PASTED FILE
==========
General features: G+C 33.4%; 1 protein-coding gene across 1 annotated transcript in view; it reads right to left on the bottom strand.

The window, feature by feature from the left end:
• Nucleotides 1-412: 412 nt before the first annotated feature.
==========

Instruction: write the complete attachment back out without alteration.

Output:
General features: G+C 33.4%; 1 protein-coding gene across 1 annotated transcript in view; it reads right to left on the bottom strand.

The window, feature by feature from the left end:
• Nucleotides 1-412: 412 nt before the first annotated feature.